Salt of the Earth – Idiom, Meaning and Origin

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Candace Osmond

Candace Osmond studied Advanced Writing & Editing Essentials at MHC. She’s been an International and USA TODAY Bestselling Author for over a decade. And she’s worked as an Editor for several mid-sized publications. Candace has a keen eye for content editing and a high degree of expertise in Fiction.

The idiom salt of the earth means someone who is genuine, trustworthy, and of great worth or reliability. Think of that neighbor who always lends a helping hand or a friend who stands by you, rain or shine.

The phrase might make you think of otherworldly kitchen staples, but its origin goes way beyond your spice cabinet to biblical times.

Idioms are terms and phrases that have somewhat of a metaphorical meaning, and we need them to elevate our words with visuals and emotions. Ready to look into the origin, meaning, and uses of this age-old expression? I’ve even got some sentence examples for you!

Salt of the Earth Meaning Explained

Salt of the Earth – Idiom Meaning and Origin

Basically, describing someone as the salt of the earth is high praise. It suggests they’re both valuable and humble, like how salt is simple yet such an essential seasoning. This person is genuinely unpretentious and is usually the backbone of any community or group.

I use this term to describe my dad quite often. He’s just one of those wise, dependable old-timers, and what you see is what you get with Mr. Osmond. He’s as salt of the earth as they come!

Capitalization and Punctuation

Usually, in the idiom “salt of the earth,” the word earth isn’t capitalized unless it begins a sentence. Also, no hyphens are needed here! The phrase flows as smoothly as salt sprinkling over your favorite dish.

The exception to this is when you’re using the idiom as an adjective placed before a noun.

  • I grew up with salt-of-the-earth people.

Salt of the Earth Origin and Etymology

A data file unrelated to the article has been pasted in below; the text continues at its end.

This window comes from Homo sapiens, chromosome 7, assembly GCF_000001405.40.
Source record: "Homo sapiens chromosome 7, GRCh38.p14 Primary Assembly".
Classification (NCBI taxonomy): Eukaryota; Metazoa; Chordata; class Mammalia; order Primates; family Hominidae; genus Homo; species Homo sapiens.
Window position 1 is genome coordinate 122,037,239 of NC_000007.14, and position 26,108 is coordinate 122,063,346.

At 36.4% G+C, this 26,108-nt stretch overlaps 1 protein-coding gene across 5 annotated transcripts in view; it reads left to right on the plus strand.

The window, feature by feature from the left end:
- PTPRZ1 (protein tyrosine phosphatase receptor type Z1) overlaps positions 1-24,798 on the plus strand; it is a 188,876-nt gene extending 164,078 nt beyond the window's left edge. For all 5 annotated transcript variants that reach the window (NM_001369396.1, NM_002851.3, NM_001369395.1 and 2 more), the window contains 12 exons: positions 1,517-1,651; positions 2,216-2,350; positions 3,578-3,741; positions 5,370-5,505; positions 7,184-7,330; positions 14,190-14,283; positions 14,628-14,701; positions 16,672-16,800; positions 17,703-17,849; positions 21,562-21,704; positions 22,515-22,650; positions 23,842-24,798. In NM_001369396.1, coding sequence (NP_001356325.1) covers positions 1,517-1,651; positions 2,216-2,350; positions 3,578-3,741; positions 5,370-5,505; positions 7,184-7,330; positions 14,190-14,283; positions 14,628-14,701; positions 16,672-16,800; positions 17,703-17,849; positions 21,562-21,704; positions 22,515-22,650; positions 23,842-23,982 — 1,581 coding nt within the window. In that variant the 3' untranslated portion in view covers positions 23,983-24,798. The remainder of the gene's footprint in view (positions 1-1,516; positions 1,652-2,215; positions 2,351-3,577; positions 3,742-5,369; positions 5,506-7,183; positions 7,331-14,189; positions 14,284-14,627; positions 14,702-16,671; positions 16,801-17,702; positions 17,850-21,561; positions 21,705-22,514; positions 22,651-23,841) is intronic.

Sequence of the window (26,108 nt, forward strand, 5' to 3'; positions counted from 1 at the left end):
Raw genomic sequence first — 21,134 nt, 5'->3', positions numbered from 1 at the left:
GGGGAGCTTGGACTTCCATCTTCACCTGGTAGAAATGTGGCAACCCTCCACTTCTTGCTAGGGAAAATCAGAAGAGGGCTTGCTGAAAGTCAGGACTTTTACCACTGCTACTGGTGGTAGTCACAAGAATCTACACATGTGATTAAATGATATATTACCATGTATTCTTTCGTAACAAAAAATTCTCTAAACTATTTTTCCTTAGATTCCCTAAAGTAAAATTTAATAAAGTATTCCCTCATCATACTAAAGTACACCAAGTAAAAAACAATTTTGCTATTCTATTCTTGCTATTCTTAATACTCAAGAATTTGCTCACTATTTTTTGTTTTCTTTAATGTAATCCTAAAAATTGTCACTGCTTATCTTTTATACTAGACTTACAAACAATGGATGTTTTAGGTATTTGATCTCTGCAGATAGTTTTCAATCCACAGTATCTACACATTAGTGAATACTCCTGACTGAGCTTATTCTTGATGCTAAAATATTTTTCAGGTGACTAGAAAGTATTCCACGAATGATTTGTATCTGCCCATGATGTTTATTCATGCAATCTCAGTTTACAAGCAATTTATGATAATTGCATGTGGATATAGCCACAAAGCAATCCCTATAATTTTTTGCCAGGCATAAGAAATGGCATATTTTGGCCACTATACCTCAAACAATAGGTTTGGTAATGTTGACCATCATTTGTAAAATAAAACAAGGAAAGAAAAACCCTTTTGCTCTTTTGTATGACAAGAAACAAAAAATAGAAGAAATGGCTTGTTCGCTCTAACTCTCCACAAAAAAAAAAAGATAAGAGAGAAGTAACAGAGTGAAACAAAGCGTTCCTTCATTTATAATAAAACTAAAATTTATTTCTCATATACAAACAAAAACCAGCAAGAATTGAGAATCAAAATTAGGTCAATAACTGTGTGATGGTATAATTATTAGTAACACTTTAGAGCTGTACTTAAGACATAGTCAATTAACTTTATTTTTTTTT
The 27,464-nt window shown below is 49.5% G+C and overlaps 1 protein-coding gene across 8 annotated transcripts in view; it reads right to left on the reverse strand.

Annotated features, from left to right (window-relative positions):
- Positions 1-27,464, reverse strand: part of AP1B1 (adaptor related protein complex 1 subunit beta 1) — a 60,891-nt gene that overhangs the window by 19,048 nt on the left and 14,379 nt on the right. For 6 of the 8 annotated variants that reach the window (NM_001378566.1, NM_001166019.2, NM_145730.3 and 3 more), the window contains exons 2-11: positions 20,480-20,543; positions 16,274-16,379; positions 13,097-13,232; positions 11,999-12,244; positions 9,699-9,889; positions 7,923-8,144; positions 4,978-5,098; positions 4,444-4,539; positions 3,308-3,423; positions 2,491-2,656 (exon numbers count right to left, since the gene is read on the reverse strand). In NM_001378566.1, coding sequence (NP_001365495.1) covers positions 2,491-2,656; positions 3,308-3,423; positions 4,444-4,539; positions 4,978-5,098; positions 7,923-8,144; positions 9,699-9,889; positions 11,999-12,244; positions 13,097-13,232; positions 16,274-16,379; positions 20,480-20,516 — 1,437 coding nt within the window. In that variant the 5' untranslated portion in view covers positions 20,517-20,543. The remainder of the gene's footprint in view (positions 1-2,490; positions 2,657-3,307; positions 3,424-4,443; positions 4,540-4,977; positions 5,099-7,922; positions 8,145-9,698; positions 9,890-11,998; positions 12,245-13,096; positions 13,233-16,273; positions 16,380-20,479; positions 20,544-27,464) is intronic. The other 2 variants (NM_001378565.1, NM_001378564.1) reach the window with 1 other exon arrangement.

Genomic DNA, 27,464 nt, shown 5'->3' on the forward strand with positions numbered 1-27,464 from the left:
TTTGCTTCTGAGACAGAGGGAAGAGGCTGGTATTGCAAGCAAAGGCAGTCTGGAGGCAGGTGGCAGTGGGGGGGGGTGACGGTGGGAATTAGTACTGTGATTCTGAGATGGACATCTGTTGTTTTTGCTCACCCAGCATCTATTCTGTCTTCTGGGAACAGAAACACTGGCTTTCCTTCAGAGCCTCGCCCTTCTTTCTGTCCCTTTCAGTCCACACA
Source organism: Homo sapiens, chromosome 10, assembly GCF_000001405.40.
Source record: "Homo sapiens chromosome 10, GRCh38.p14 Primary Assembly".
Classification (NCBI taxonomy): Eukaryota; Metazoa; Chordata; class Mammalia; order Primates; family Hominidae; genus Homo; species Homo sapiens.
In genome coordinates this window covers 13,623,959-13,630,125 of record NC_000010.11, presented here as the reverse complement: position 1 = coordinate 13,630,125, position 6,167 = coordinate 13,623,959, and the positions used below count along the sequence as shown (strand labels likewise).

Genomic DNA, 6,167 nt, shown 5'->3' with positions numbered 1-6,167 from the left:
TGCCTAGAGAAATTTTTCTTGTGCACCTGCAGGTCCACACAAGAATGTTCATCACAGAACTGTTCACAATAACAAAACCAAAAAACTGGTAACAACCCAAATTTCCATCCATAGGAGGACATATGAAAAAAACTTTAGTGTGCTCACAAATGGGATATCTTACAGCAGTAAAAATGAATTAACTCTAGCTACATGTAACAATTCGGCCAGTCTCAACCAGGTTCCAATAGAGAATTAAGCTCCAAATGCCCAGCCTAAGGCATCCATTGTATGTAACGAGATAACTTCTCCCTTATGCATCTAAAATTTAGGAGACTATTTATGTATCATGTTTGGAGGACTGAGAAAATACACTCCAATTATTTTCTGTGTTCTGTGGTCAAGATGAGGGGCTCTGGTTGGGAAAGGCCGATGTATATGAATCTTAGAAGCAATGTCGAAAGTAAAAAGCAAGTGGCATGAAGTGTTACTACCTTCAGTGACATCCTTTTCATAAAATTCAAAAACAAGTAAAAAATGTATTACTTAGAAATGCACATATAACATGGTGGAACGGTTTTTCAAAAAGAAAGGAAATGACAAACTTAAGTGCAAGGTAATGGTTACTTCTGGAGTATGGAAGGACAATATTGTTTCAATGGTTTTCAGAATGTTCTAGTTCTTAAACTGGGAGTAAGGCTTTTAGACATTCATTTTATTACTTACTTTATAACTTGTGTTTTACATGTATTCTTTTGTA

Salt of the Earth Ngram
Salt of the earth usage trend.

This savory saying has biblical roots deriving from the Sermon on the Mount in the New Testament. Jesus, addressing his followers in the book of Matthew (5:13), said, “Ye are the salt of the earth.” The metaphor highlighted the value and integrity of his disciples, emphasizing their role in preserving faith and goodness, kind of like how salt preserves food.

Synonyms for Salt of the Earth

If you’re looking to spice up your language with alternatives, consider these synonyms in place of “salt of the earth.”

  • Pillar of society
  • True blue
  • Real deal
  • Heart of gold
  • Good egg

Using ‘Salt of the Earth’ Idiom in Sentence Examples

Salt of the Earth – Idiom Meaning and Origin 1

  • My neighbor, Mr. Johnson, always volunteering in the community, is truly the salt of the earth.
  • Janice is the kind of genuine friend, the real salt of the earth, that you can count on.
  • Our local volunteer firefighters, always ready to help, are the salt of the earth.
  • Honey, if you ever need advice, go to Grandma; she’s the salt of the earth.
  • The charity workers are the salt of the earth.
  • “In times of crisis, you discover the salt of the earth people in your life,” he mused.
  • Growing up in a small Newfoundland town, I was surrounded by salt-of-the-earth folks who would give you the shirt off their back.
  • I think teachers are the true salt of the earth, teaching and preparing the next generation of people for the world.

Salt or Pepper?

From biblical passages to modern vernacular, salt of the earth remains a testament to the enduring power of the idioms we use to encompass human virtues. It’s a sprinkling of respect, a dash of admiration, and a heaping spoonful of authenticity. Fill your vocabulary’s pantry with more of my idiom guides!